As we edge closer to the county line sign, I notice that I have allowed just the right number of guys ahead of me, and they are sprinters. The pace has gone from a frantic 30 mph, and has amped up to 35+, so, I hold my position behind a big guy, the lead-out has begun. 1 guy ahead of us keeps looking back to make sure he isn’t doing an effort for no reason. I keep my head down and make sure I’m in the draft as much as possible to conserve as much energy as I can.

As the guys at the front peel off we are now doing over 40mph into this downhill sprint and I’m thinking I’ve got good position…. another guy peels off and I down-shift looking for another gear, but no dice. I’m geared out. Good times, but it’s over, the 2 guys in front of me have jumped, out of the saddle sprinting, and I’m still spinning the gear I have. Then suddenly it happens, a second later, CLICK. A ghost shift, down. I was only in the 12, now I got the 11.

The guy in front of me had jumped left, the guy ahead of him stayed straight, only space is on along the White line, but there’s room – I’m jamming out of the saddle, winding out what is left of this gear in a downhill sprint, at 45mph. I’m coming on like a freight train when suddenly the guy I’m coming along side shifts into my sprinting lane – now I have him on my left and an upcoming bridge pillar on the right – split second decision/instinct – I push my handlebars ahead of his in a sprinters throw – it stops him moving over & Swooosh, pushed my wheel ahead of his so he doesn’t have room to come over any more and just like that, I’ve Won the sprint!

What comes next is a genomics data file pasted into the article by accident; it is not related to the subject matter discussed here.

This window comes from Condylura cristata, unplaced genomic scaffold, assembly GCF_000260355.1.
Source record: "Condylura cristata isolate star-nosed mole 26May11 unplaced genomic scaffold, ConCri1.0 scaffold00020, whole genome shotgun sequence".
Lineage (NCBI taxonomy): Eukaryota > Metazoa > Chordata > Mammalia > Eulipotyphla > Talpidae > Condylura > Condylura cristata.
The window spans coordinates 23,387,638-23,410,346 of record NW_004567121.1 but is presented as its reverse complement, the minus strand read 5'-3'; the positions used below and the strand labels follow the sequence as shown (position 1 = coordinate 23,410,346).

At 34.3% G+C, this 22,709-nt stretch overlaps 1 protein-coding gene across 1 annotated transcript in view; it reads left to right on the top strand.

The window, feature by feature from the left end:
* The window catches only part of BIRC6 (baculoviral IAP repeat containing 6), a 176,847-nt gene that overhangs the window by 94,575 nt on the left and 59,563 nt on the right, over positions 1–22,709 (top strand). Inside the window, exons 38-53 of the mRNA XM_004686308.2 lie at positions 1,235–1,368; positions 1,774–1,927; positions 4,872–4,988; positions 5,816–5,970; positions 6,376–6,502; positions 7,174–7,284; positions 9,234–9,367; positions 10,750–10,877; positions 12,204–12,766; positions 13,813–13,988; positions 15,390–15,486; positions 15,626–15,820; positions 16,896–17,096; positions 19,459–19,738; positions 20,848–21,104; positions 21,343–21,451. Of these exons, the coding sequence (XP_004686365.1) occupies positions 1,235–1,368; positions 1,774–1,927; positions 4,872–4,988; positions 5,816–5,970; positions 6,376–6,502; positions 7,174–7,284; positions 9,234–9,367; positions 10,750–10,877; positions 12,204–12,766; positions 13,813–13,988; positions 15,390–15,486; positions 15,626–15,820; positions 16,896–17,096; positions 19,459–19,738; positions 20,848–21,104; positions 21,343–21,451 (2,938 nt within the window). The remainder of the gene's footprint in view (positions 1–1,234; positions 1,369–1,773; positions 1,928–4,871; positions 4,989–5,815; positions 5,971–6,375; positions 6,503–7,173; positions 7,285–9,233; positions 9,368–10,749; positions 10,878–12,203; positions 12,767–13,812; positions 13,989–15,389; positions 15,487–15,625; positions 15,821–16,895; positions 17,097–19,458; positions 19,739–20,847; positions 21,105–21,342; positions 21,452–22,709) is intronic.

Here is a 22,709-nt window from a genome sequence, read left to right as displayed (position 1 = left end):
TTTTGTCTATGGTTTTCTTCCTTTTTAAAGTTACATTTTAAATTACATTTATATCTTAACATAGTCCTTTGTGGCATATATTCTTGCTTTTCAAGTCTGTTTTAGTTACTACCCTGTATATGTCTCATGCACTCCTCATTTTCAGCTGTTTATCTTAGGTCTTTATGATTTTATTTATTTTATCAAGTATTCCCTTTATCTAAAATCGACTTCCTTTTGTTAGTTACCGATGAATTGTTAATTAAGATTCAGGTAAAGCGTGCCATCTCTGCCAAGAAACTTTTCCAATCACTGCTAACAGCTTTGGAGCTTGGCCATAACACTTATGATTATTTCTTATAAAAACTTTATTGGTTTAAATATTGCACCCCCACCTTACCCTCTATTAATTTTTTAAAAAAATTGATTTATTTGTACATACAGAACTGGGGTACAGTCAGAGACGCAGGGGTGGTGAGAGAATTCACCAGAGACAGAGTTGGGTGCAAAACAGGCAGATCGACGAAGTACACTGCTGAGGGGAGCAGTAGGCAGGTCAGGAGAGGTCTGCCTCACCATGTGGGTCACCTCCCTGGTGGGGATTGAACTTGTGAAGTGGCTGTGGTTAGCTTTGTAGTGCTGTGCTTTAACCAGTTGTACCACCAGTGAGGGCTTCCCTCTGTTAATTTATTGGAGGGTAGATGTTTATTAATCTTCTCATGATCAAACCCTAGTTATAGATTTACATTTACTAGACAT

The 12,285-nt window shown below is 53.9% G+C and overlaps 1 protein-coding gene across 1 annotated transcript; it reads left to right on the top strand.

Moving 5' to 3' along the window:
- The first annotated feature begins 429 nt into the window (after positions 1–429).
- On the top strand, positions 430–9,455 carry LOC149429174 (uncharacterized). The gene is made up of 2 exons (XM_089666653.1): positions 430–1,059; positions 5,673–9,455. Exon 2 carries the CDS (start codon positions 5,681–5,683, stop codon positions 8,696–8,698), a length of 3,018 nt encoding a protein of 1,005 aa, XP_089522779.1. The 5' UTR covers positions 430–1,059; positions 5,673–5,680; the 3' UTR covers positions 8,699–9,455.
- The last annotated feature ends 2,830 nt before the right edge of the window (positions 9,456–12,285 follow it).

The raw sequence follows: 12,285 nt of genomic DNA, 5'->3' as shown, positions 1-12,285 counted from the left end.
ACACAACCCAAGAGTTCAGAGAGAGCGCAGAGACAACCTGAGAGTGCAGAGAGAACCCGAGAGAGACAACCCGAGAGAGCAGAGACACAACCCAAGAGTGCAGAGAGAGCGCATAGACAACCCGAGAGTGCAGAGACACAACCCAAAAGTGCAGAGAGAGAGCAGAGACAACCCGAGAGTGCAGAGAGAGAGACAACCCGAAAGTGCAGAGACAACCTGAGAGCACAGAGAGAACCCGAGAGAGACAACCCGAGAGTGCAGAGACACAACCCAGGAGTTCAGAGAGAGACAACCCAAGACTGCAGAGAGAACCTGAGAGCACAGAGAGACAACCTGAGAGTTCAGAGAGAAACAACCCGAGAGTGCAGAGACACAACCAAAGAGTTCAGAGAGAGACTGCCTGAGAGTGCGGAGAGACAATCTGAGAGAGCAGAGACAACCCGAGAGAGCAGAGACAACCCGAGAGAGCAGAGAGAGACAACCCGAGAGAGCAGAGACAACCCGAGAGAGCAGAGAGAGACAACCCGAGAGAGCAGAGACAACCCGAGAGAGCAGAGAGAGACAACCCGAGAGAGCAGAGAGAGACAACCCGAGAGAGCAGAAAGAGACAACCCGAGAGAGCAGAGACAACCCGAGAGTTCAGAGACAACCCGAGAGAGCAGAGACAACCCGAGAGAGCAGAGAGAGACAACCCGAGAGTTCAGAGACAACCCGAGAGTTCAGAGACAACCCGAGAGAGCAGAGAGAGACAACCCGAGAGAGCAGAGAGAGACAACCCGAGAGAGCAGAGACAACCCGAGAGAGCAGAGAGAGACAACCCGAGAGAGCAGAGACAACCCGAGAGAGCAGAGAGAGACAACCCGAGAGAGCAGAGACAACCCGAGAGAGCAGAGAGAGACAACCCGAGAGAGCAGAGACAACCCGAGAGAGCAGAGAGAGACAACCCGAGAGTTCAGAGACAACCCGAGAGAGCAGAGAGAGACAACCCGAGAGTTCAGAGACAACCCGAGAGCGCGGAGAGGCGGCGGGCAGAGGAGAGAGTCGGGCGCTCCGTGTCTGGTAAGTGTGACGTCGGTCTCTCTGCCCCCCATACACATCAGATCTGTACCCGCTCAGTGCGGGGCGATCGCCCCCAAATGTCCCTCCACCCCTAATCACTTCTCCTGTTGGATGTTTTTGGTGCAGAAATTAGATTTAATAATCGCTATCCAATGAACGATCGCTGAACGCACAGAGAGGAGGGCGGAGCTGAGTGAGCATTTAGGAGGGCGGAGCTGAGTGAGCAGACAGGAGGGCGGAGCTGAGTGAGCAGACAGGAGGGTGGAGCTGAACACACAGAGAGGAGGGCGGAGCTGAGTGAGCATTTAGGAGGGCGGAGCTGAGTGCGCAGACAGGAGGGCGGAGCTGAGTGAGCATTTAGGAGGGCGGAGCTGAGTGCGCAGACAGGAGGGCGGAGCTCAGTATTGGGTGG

This was another case of ‘the last 1 to jump usually wins the sprint’ as was the case with my First race . Of course, you have to sprint with the sprinters to win, but knowing what type of sprints suit you and the timing of your sprint are the key factors, and you can only learn that by practice.

Happy Sprinting!